The Celeripede and Dandy Horse.
Towards the end of the Eighteenth century there might have been seen on some of the roads near Rochelle, in France, a very curious machine worked by the foot. As far as we can ascertain, it is the earliest specimen of such a vehicle known to have existed, and may be taken as the progenitor of the modern velocipede. It appears to have carried two persons. One of them sat in front, and from underneath a canopy directed the whole affair, whilst the motive power was applied by a less favoured mortal—probably a servant—who stood behind, and pressed his feet continually against the ground, or, as some people suppose, against some kind of treadle connected with the wheels. Whichever method were the true one, the duty of this servant could have been no sinecure. The speed must have been very slow and on bad road progress almost impossible. Even, however, on good roads the existence of the unfortunate man who worked the vehicle must have been most laborious. Indeed, if the description of the machine given in the Journal de Paris is a correct one, his work must have been one to which the treadmill were a pastime. The details are, however, somewhat meagre and for twenty or thirty years no further steps appear to have been taken in this branch of mechanical enterprise. At length about the commencement of the present century, a new device made its appearance, and soon created an immense sensation in the French capital. The inventor of this machine appears to have been a certain Mr. Niepce of Chalons, and he greatly astonished the gay habitue’s of the Luxembourg gardens by the speed with which he propelled it along the well-kept walks. •The design was a simple one, consisting merely of two wheels, one behind the other, connected by a bar passing over them, and resting upon the axles of each. The rider seated himself on the bar, and by pressing his feet alternately against the ground succeeded in attaining considerable speed. The machine had manydefeats, not the least of which was the impossibility of turning it. This latter difficulty, was however, soon remedied by making the front wheel turn upon a pivot, with a handle always under the control of the driver. In this improved state it came into very extensive use in France. The wheels of the machine as at first constructed were somewhat heavy and, indeed, some of the earlier imitations of Mr. Niepce’s vehicle were of the clumsiest possible construction. Their beauty, moreover, was not increased by the introduction of curious devices, such as that of carving the bar upon which the rider sat in the shape of a horse, or in the other fantastic shapes which were given to it. When the construction of the machine became lighter and more elegant, a cushioned seat was fixed in the centre of the bar, and after the invention of the guiding bar a rest was put up in front for the arms of the operator. The height of the machine was just sufficient to enable his feet to touch the ground, and after it was once in motion there was then no great difficulty in keeping the balance correct if the road was good. Where there was a downward incline the driver could take five or six yards at each stride, and if the incline were a steep one he might rest his feet in front and descend without any exertion, the machine keeping erect on exactly the same principle as a hoop in swift motion retains its perpendicular. The name originally given to Mr. Niepce’s invention was CeUrifere, subsequently Celeripede on account, of course, of the velocity being produced by the action of the foot. But the evils attendant upon the Celeripede in all the forms in which it existed fifty years ago, were some of them of a very serious character. Many ruptures and other accidents ensued from their use, and a false step or any obstruction in the road, might give a serious sprain. Moreover, in going down hill, it was often difficult to retain control over the machine, and frequently both horse and rider came ignominiously to grief. The necessity of continually pressing the feet against the ground, besides wearing out a great deal of shoe leather, caused the rider, in wet weather, to be splashed from head to foot with mud. And lastly, the position requisite to work it, was perhaps, on the whole more ridiculous than any other in which people had hitherto been willing to exhibit themselves in public. These evils, however, appear to have scarcely retarded in any appreciable degree the advance of the Celeripede in public estimation. Its use now became no longer confined to France. Either our innate genius, or some soldiers returning from conquered Paris, introduced the Celeripede here and the mania for it raged quite as hotly as it had done on the other side of the channel. From London it spread to the country and young and old seem to have adopted it with eagerness. Its name of Celerifere or Celeripede was of course lost, and the essentially English one of Dandy Horse given to it. Some of the caricatures which fifty years ago supplied the place of the comic press, were very severe upon the new machine, and the pencils of Rowlandson and Cruikshank, seem to have revelled in depicting the dandy-horse rider in ridiculous attitudes. “Sometimes we have the spectacle of a whole congregation going to Church upon the machine and leaving it at the door. Others exhibit its devotees in every absurd position that the fertile brain of the artist can invent”. Clergymen used the new machine to visit their parishioners, and to travel between scattered congregations. Postmen with their letter bags sailing in the wind, rode the dandy-horse; young swells of the period used it, not only for exercise but for the purpose of making calls; and strangest if not saddest spectacle of all, old men who had hitherto borne blameless characters for sedateness and respectability, were to be seen careering along on the dandy-horse. Sometimes the so-called horse was elegantly painted or gilt, and some apprehension appears to have prevailed that the national breed of the genuine animal would suffer from this daring competition. It has been often said that we Englishmen take our amusements sadly, and that we are willing to work far harder for pleasure than we do for gain. Perhaps one of the most effective illustrations of these truths might have been seen when the corpulent and sober fathers of England adopted the machine. As we have said, however, the original form had been changed. It was now constructed of the lightest possible materials, and all unnecessary encumbrances dispensed with, but still it was a strange thing for what Graycalls our “grave forefathers” to disport themselves upon. The speed attained of course depended almost entirely upon the road and the worker. If the roads were good, and the workman efficient, eight, nine, or ten miles an hour might be traversed, and this appeared to them an almost extravagant speed. But if the road was heavy or up-hill, then progression was rendered very difficult. Indeed it appears to have been necessary for the rider to dismount and carry or drag his carriage whenever a serious incline was met with. Perhaps if the incline were a short one and not too steep, it might be surmounted by increasing speed before coming to it, but as a rule the rider was compelled to dismount, or else, like the stone of Sisyphus, before the carriage got to the top it began to roll down again, and would of course frequently capsize both horse and rider. Where the roads were dirty or bad, the result was still worse. Every one remembers the happy answer of George Stephenson to the sapient lord, who apparently thought he had raised an insuperable obstacle to Stephenson’s projects by asking, “What would happen to the steam-horse if a cow were in the way.” “So much the worse for the coo” but a much less obstacle than a “coo” would of course have stopped the dandy-horse. Where they were driven along smooth paths and roads, a considerable amount of healthy exercise might be got out of them; and if a man had no fear of sprains or ruptures before his eyes; if he had unlimited credit with his tailor; and if he did not object to use as much shoe-leather, as would suffice for the most extensive family, no doubt he could enjoy the dandy-horse, but the numerous evils attendant upon its use, and the comparatively small increase of speed which resulted from the increased expenditure of power, no doubt accelerated its downfall, and now the machine of our forefathers is entirely unknown, except in the page of the caricaturist. The cause of the disuse of the machine in France was somewhat remarkable. It appears that an official in the Post-office, named Dreuze, was so enamoured of it that he succeeded in persuading the authorities to mount their rural police upon it, and in the summer and winter of 1830 the letter-carriers of France performed their duties riding on the Celeripede. One of the subsequent winters was, however, a very severe one, and a heavy fall of snow so encumbered the roads that even the stoutest of the Post-office officials were unable to force the machine through it. The snow afterwards melted, and when the roads presented a frozen surface it was found that the wheels would not bite upon the ice, and that the foothold of the driver was very insecure. The delivery of letters became most precarious, and the casualties appear to have been so numerous that it seemed not unlikely that the Post-office must establish a hospital in every department unless the celeripede was abandoned. It cannot, therefore, be wondered at, that when the next summer’s sun had hardened the roads, the celeripede was found to have lost its popularity, and was consigned to the same limbo wherein rest the alchemists’ efforts after the philosopher’s stone and the thousand devices of perpetual motion. Thus, we see that in France, Nature herself gave the coup de grace to what some might consider an outrage on her prescriptive rights. Whether the recent invention will come to an equally ignominious conclusion, time alone can tell. Nothing but a great improvement in the system of working, could have led to the present revival of public interest in a machine of this kind.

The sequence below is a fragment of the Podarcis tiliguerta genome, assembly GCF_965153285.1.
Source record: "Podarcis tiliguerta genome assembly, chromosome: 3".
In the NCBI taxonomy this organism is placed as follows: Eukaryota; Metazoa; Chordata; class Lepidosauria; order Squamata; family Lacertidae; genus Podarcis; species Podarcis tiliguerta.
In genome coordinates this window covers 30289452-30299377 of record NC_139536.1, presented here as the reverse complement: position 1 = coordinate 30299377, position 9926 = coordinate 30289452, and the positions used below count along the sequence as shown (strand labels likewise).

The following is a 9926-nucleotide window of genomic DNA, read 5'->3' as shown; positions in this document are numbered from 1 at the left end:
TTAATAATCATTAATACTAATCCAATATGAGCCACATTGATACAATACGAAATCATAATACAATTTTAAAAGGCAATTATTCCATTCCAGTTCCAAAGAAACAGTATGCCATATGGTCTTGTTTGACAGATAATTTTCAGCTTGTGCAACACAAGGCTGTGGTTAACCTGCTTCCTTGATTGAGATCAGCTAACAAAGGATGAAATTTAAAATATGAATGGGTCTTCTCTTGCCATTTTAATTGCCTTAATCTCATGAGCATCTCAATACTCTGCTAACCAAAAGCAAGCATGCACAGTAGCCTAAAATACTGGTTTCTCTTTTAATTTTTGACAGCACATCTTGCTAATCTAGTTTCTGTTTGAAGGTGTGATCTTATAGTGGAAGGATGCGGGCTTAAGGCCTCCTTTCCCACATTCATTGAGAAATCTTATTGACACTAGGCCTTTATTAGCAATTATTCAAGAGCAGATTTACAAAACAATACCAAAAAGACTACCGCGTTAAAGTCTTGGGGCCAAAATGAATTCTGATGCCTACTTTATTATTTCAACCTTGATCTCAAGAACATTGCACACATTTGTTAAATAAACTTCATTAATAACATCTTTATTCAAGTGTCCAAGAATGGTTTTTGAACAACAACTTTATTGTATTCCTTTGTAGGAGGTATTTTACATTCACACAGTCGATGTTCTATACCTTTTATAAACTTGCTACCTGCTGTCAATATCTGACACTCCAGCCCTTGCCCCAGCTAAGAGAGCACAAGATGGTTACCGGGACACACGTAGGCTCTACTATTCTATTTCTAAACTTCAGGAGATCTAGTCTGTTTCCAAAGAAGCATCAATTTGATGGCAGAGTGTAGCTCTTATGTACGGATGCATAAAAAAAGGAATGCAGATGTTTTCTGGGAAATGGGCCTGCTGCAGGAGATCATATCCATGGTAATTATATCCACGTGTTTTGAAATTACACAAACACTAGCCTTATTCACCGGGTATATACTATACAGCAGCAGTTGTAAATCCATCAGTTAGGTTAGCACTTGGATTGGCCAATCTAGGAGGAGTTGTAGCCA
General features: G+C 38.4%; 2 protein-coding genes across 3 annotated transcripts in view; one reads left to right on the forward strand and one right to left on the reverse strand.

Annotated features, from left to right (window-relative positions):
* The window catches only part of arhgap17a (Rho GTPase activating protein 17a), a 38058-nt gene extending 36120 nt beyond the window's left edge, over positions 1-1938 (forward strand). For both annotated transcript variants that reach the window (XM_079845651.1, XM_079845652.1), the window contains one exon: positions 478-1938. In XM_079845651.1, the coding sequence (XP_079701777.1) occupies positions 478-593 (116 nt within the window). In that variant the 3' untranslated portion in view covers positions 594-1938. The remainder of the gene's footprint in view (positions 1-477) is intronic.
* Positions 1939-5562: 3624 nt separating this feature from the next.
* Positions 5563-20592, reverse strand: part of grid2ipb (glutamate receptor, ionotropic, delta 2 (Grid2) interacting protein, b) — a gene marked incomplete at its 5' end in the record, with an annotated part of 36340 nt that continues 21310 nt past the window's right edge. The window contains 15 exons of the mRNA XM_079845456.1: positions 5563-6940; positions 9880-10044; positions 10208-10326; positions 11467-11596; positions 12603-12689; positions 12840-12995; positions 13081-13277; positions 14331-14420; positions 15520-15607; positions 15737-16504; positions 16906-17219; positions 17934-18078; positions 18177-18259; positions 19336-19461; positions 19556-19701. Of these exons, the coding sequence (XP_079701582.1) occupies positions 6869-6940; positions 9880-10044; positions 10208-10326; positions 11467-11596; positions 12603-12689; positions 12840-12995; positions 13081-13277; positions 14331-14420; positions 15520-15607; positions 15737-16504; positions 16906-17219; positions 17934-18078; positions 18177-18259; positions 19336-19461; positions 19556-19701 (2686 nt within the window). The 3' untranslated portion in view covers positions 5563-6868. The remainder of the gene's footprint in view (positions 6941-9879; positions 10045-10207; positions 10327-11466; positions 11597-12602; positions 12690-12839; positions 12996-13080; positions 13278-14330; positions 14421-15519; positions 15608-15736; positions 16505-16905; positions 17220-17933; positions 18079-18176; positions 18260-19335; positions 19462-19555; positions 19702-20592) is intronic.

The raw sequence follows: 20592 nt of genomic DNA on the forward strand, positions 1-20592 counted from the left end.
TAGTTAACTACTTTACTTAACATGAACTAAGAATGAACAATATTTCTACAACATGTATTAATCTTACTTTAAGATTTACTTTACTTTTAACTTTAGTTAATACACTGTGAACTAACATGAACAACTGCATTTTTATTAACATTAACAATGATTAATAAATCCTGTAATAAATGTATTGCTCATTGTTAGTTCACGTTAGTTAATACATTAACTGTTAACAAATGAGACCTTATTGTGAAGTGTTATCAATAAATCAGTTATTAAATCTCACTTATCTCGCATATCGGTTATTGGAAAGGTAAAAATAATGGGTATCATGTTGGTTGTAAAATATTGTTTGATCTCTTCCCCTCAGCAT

The velocipede, its past, its present & its future, J F Bottomley (1869)